Criminal Defense • Disciplinary Investigations & Hearings

Nassau County Piloting New Juvenile Court Option

New York is one of just two states that prosecute 16- and 17-year-old youths in adult court, even for nonviolent crime. For years, juvenile justice advocates have decried this practice, arguing that it often does more harm than good. Teens’ brains, they say, are not fully formed, and youthful offenders should be given a chance at rehabilitation instead of being sent to jail.

Under a new pilot program, 16- and 17-year-olds charged with nonviolent crimes such as theft, vandalism or drug possession will be able to seek alternative dispositions in a hybrid youth court.

Currently, the program is available in Nassau County, Westchester County, New York City, Syracuse and Buffalo. If it proves successful, legislators are expected to expand the program statewide.

Court Has Benefits and Drawbacks

The program works by combining the most beneficial aspects of criminal court, where adult crimes are prosecuted, and family court, which deals with New York juvenile crimes.

The court’s strategy is similar to the state’s other “problem solving” courts, in that it seeks to identify and treat the underlying cause of the crime instead of simply punishing the offense.

Youths who participate in the program will be eligible for noncriminal dispositions, including community service, anger management or chemical dependency counseling. Those who successfully complete diversion will be eligible to have the offense removed from their records.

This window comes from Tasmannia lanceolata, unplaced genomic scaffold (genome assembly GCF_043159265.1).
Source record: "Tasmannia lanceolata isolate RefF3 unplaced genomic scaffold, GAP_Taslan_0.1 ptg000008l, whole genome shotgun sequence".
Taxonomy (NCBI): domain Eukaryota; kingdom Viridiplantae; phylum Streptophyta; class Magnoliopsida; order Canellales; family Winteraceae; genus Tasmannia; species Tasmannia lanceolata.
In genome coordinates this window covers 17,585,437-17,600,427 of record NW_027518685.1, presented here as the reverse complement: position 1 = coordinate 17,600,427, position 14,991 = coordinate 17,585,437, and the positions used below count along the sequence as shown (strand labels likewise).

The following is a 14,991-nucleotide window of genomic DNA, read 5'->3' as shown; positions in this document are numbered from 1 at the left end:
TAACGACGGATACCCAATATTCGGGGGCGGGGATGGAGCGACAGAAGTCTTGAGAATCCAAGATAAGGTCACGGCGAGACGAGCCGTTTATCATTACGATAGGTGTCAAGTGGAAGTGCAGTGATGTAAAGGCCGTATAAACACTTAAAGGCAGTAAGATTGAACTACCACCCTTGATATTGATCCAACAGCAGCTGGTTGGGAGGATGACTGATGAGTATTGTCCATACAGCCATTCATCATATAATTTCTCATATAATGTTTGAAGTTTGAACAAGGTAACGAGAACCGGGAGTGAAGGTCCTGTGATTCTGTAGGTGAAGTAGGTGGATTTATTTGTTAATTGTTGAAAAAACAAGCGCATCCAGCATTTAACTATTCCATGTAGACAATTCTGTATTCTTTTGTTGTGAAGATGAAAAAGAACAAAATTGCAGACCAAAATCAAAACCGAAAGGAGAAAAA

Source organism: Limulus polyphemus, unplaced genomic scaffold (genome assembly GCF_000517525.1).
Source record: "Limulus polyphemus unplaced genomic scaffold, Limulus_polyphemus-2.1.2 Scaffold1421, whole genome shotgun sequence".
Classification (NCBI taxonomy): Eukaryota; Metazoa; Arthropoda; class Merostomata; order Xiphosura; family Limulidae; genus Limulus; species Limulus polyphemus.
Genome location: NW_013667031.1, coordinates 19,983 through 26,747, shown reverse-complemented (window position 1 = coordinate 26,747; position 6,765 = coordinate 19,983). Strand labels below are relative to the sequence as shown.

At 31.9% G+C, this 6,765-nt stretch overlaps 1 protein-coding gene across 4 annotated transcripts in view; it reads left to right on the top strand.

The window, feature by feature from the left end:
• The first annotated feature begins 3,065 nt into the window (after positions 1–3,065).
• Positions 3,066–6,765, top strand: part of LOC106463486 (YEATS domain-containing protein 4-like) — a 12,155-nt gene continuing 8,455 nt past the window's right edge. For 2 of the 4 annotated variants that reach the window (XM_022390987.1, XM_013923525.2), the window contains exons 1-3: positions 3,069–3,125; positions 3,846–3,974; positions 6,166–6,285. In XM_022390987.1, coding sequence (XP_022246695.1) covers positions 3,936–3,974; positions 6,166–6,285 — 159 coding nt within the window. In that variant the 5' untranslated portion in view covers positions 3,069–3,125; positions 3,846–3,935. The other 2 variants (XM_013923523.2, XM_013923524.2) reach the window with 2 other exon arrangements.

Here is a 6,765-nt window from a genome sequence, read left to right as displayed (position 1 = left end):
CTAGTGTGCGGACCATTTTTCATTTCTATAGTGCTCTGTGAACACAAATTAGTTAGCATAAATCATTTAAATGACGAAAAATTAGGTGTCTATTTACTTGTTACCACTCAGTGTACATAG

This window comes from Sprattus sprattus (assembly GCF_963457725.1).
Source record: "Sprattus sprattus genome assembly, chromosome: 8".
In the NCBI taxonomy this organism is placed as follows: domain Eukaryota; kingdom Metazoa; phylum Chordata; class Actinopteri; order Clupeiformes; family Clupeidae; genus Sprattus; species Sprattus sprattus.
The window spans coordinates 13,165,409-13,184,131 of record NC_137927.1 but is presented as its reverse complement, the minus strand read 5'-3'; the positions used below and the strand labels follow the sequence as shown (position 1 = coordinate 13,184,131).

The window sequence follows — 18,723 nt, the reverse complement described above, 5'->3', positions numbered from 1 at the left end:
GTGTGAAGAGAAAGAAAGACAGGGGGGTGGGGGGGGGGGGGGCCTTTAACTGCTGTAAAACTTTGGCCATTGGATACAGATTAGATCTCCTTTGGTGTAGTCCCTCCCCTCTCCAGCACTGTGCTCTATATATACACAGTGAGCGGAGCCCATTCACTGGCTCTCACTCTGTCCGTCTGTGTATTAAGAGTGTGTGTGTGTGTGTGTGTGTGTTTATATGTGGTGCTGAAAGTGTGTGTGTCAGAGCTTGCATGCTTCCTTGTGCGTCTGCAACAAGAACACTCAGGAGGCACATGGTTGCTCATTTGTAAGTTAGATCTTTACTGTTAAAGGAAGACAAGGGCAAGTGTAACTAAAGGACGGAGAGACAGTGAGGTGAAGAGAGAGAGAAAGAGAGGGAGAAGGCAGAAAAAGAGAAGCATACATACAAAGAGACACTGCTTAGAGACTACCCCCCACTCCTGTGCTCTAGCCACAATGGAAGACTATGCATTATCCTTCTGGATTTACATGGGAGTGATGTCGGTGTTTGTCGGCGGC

The opportunity, though, comes at a steep price. In order to be eligible to participate in the program, youths must agree to plead guilty to the offenses charged against them. There are worries that the allure of a reduced sentence could lead youthful offenders to plead guilty when there may be grounds for acquittal.

The hybrid court may ultimately be the best option for some youthful offenders, but no one should ever plead guilty to a crime without first consulting with an experienced criminal defense attorney. A good attorney can evaluate the charges and the evidence to help determine the most favorable course of action.

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